New technologies like 3D printing, ultraviolet disinfection, and nanobiotechnology were once used only by experts in specialized settings. Now they can be found just about anywhere, including the crosstown bus, the local mall, or in home health care.
But these new innovations come with risks, such as exposure to toxic chemicals. To help bridge the safety knowledge gap, researchers at Johns Hopkins University are leading a multi-institution team that is creating a comprehensive online training program titled Program on Occupational health and safety education on Emerging Technologies – Mid Atlantic Partnership, or POccETMAP, pronounced "pocket map." The team, which includes researchers from the University of Maryland, George Mason University, and Old Dominion University, is supported by a $1.34 million, five-year grant from the National Institute of Environmental Health Sciences.
"When you have emerging technologies, the health and safety issues are not immediately apparent even to health and safety professionals," says Gurumurthy "Ram" Ramachandran, a professor in the Department of Environmental Health and Engineering. "This is a way to train students and professionals on this innovative technology, the risks that they may pose, and how to mitigate those risks."
The product will comprise 50 hours of web-based training materials that foster the safe development and use of emerging technologies. The materials are aimed at students, university instructors, environmental health and safety professionals, workplace managers, sustainability managers, and public health workers.
The materials will be based on examples from four emerging technologies:
- Additive manufacturing: Ultrafine plastic polymer particles, metals, and biological molecules can be used to build things with 3D technology. Those agents pose a hazard to workers and consumers.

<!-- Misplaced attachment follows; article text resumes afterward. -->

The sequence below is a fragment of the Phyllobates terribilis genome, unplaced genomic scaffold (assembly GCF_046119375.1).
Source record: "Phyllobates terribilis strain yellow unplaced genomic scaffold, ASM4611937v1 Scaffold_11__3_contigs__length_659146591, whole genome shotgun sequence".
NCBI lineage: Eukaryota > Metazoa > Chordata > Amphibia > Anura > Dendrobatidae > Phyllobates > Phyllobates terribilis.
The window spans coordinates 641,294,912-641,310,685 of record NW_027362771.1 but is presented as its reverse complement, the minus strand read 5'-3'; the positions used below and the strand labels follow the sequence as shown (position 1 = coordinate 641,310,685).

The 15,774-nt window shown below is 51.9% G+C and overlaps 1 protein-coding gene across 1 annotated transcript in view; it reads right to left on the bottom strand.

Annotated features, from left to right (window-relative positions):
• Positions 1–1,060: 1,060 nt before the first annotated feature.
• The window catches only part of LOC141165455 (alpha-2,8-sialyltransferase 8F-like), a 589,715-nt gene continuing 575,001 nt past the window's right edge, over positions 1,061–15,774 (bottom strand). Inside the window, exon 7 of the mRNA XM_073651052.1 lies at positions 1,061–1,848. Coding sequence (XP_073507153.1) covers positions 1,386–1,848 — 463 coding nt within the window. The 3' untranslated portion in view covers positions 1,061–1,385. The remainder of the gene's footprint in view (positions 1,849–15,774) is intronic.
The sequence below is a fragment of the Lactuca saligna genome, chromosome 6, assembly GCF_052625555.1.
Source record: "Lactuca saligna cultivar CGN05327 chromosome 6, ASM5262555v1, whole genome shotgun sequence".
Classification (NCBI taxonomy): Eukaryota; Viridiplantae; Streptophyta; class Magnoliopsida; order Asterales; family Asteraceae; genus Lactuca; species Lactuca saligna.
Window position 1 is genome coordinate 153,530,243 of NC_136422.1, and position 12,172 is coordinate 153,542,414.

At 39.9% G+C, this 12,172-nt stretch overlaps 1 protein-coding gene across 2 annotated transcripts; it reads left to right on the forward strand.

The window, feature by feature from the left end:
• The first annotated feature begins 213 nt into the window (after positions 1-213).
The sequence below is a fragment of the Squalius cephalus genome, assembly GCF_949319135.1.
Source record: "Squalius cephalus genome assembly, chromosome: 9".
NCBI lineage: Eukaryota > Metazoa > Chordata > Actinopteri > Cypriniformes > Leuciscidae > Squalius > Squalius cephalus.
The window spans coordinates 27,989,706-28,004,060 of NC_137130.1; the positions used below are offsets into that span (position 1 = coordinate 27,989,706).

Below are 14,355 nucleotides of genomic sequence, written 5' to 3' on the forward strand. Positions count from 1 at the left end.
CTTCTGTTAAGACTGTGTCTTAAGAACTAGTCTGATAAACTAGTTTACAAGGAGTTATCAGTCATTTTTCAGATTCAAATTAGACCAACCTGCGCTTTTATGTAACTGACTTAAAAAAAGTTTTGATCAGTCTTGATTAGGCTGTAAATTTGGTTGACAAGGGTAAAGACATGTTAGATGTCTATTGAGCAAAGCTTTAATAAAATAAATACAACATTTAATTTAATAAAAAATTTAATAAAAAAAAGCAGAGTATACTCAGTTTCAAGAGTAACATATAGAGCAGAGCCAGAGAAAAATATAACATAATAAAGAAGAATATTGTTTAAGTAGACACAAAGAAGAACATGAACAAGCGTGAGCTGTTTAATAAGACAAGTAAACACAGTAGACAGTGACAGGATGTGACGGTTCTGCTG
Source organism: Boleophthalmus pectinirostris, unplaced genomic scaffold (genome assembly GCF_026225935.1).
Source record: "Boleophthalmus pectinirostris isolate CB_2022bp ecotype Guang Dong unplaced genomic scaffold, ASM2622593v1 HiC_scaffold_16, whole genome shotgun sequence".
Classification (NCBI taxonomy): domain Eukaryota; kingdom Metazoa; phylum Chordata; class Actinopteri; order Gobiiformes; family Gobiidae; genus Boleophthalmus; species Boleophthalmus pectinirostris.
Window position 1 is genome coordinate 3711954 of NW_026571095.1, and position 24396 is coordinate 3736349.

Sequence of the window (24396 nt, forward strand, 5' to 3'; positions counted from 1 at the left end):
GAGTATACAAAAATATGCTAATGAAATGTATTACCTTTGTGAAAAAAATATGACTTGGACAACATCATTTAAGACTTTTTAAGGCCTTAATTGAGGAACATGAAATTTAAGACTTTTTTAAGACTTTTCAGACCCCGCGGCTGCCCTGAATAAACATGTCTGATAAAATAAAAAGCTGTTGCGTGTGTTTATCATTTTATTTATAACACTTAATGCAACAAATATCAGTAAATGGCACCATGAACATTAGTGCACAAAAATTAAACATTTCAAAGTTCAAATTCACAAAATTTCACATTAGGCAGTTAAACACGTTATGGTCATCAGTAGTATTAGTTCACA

- Disinfection technologies: Because of the pandemic, a lot of novel disinfection technologies like ozone and ultraviolet light are being used in new places. For example, ozone is used in trains, buses, restaurants, and grocery stores.
- Nanobiotechnology: Particles that are one-billionth of a meter, or slightly larger than the largest molecules, can deliver targeted, potent treatments for diseases like cancer. Sometimes they are administered in home settings by nurses or family members who may not be trained in this very advanced technology.
- E-cigarettes: When a user heats up the vaping liquid in an e-cigarette, the metal it is encased in also gets vaporized, and users breathe that in. This metal is toxic.
The teams will use these examples across five core areas of focus: sustainable production, detection technologies, exposure assessment, disaster preparedness, and vulnerable populations. Each core will contain 10 web-based modules with short, narrated screencasts, animations, exercises, and activities. All materials will be free and available online, ensuring that the POccETMAP Program has a regional, national, and global reach.
"There are a lot of people who are not educated in what safety precautions to take, and suddenly there is this gadget in their hand in the workplace," says Ramachandran. "We hope to give people the knowledge and tools they need to safely take full advantage of these new technologies."
Department faculty who are participating include: Dan Barnett, Meghan Davis, Peter DeCarlo, Carsten Prasse, Lesliam Quiros-Alcala, and Ana Rule.